Table Manners: Double-Handled Cups, Vol. 16, Issue 50

Dear Etiquetteer:

Dining out at a new restaurant recently, we were surprised to be served our cappuccinos in large cups with two handles.


How on earth do you drink your coffee in a cup with two handles? Just use the handle you like, or both, or what?

Dear Handled:

Oh dear. This appears to be yet another attempt to introduce Novelty to the jaded palates of the cognoscenti by misusing the china. Etiquetteer's first thought was the trend in Manhattan to serve cocktails in Mason jars, the antithesis of New York Sophistication. Here it appears the restaurant is serving its cappuccino in bouillon cups. One drinks bouillon from a bouillon cup using both handles, but if you're served coffee in one, it might be more Perfectly Proper to use only one handle. It might also be Perfectly Proper to request a regular coffee cup, but that would only delay the service; Etiquetteer does not really recommend that.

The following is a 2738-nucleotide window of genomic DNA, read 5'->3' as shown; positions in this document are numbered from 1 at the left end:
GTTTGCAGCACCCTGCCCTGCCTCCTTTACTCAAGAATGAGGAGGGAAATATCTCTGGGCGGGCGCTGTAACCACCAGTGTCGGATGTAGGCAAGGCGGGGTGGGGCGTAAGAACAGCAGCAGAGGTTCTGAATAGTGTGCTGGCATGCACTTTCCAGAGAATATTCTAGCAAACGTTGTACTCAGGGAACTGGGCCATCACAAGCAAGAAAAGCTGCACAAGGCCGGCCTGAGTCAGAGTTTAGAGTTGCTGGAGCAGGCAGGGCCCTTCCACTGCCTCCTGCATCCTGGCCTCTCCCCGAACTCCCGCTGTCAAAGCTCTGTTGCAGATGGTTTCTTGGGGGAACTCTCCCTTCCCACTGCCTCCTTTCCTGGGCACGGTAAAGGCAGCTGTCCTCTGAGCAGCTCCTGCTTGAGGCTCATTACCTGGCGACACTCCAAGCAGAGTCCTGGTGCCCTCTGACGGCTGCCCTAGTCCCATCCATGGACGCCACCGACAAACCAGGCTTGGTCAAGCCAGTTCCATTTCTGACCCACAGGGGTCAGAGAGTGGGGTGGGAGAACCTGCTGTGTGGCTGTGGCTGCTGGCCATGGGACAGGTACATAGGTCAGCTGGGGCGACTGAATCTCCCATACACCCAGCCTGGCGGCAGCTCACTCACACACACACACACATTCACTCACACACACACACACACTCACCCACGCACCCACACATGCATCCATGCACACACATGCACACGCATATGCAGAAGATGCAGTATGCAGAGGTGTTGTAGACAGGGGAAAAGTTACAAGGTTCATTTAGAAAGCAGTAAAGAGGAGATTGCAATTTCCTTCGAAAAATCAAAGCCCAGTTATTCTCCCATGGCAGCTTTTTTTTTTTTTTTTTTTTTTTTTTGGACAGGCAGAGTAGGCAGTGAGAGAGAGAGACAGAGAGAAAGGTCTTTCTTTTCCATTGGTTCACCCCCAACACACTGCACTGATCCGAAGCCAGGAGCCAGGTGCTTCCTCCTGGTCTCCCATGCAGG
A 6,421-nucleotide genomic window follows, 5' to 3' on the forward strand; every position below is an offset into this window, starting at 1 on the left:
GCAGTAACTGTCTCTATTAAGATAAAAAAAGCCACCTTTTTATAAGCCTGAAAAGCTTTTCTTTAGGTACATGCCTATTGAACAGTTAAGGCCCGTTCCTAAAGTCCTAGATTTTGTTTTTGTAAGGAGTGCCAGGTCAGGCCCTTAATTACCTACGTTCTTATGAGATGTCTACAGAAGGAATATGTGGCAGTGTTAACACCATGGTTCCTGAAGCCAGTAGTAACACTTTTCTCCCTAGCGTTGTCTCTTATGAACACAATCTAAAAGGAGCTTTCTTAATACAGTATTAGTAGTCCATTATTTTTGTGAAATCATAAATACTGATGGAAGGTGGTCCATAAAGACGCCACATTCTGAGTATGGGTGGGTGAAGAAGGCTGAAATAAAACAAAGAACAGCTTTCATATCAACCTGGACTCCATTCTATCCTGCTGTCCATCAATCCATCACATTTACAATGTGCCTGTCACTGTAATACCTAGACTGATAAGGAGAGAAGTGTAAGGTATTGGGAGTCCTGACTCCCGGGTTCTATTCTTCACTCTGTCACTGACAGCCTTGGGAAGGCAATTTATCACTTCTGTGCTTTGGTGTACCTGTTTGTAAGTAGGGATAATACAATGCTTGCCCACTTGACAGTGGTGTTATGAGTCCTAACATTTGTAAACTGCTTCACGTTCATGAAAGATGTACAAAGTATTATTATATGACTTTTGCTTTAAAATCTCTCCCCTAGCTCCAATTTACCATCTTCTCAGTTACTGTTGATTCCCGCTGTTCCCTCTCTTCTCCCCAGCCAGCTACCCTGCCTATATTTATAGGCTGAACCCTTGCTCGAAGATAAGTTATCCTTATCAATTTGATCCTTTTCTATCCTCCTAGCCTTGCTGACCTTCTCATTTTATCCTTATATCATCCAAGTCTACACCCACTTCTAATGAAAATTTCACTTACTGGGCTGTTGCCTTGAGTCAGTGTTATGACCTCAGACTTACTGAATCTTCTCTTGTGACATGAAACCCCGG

Now all that said, Etiquetteer was quite surprised to find lots and lots of double-handled mugs for sale. Far from being a novelty, they appear to be of great use to those with medical issues that affect their grip, such as carpal tunnel syndrome or arthritis. This seems like a more enduring trend than the moustache cup of yore, which had a china bridge across the top to protect Monsieur's moustache from the coffee.